Here are nine things you can do now to ensure you are prepared:
Sign up for alerts and warnings.
Utilizing your mobile device or computer, you are able to download weather apps that alert you each time there is an emergency in your area.
Build a personal and family plan.
Communicate with your family the importance of a plan in the case of a disaster. Ready.gov has a template for you to get started, such as practicing family drills (how to escape your home if there was a fire) and establishing a reunification point (where to meet up if you get separated).
Touch base with neighbors.
Involve your close neighbors in your family and disaster plan. Discuss the skills you may have that would help in an emergency and help one another by sharing resources and ways you can support each other.
This is also known as a go-bag, and has emergency items that could potentially save your life in an emergency.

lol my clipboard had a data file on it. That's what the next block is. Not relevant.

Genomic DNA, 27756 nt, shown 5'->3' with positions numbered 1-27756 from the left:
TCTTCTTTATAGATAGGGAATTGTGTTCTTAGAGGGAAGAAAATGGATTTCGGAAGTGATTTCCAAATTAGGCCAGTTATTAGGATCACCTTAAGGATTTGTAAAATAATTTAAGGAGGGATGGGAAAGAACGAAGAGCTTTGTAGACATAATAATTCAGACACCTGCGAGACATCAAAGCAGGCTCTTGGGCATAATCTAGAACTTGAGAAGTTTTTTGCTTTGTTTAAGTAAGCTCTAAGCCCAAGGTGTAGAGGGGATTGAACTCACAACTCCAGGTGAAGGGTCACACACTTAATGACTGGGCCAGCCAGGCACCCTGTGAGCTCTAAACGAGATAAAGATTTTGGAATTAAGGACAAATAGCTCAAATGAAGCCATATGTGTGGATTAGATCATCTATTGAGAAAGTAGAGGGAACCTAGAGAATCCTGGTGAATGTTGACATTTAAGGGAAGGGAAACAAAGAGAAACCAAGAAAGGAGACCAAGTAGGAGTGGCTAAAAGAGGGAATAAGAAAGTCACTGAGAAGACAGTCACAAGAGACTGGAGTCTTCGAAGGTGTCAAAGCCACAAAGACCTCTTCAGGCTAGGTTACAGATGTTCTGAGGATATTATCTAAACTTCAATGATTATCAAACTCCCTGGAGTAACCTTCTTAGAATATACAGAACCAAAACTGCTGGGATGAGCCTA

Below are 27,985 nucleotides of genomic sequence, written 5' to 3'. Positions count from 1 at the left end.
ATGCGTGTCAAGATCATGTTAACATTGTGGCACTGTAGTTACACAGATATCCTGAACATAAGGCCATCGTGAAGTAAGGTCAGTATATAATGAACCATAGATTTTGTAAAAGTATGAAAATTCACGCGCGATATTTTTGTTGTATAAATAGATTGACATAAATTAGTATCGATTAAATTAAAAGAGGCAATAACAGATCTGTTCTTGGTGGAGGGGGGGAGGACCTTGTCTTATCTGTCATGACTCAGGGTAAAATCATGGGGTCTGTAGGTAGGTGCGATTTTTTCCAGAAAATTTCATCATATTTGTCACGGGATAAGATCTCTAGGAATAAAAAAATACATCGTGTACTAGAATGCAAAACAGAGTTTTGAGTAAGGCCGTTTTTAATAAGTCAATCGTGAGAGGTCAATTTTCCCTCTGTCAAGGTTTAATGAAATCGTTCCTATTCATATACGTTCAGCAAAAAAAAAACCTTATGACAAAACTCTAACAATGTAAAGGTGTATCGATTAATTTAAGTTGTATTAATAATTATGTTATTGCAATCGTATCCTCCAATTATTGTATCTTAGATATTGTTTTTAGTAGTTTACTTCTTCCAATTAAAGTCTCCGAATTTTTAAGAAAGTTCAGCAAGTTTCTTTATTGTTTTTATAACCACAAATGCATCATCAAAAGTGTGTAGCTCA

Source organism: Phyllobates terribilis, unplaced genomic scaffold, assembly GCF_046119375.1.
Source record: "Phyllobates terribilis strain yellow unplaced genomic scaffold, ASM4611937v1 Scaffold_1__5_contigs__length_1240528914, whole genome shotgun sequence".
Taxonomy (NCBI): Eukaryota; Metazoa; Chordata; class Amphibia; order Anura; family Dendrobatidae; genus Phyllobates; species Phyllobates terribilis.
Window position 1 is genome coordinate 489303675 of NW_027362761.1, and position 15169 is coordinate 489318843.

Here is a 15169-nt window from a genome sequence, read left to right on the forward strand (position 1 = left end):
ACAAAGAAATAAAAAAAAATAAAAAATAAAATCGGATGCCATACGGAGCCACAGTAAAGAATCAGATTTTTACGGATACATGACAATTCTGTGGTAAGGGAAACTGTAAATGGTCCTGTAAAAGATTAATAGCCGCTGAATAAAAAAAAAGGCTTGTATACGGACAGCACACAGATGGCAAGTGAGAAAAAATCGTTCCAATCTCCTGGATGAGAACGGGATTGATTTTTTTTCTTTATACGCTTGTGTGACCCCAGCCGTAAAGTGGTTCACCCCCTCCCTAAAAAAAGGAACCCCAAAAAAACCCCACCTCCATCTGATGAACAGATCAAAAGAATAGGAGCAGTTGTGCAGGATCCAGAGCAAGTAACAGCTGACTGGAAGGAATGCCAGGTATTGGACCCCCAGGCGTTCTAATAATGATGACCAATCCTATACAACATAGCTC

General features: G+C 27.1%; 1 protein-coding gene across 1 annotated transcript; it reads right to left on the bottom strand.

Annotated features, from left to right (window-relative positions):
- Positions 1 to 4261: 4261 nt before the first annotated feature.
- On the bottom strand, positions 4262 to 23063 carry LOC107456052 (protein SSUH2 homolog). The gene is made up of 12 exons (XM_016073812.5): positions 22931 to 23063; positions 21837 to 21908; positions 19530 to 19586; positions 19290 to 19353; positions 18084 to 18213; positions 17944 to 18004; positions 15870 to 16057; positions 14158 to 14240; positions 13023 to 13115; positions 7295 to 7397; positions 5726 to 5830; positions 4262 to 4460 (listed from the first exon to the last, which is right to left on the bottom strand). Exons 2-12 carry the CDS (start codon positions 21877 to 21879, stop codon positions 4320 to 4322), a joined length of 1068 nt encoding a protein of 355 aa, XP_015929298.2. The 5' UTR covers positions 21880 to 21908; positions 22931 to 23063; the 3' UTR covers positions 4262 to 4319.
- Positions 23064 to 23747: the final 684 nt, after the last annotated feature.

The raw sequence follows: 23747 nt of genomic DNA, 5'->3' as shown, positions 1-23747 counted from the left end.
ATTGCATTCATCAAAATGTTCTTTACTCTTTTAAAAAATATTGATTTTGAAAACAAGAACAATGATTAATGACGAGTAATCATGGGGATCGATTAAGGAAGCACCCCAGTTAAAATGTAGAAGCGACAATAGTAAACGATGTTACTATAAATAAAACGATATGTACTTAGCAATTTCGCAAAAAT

Ensure that all important and critical documents are kept safe in a waterproof and fire prevention safe. Scan or take pictures of important documents and email them to yourself for safekeeping in an email folder or in a cloud account. Documents such as your Social Security card, driver’s license, medical insurance card, homeowners or rental insurance policy should be put away for safety.
Participate in a preparedness class.
FEMA has disaster preparation courses that are available online and in a location near you. Visit the FEMA website to find more information on these courses.
Check your insurance policy.
Review your coverage and talk to your insurance provider if you have any questions beforehand.
Make sure your property is safe.
Check your property for any improvements that can be made to reduce potential injury or property damage. Ensure all outdoor furniture is moved to a safe area and that you take the proper precautions based on the type of weather.
Be aware of fraud.
Unfortunately, there are fraudsters taking advantage of disasters to prey on those in need. Some of the most common approaches include rehab scams, FEMA support scams or an increase in phishing emails. Stay aware and check out FEMA’s website for more information.
For more on ways you can prepare visit USAA.com/help.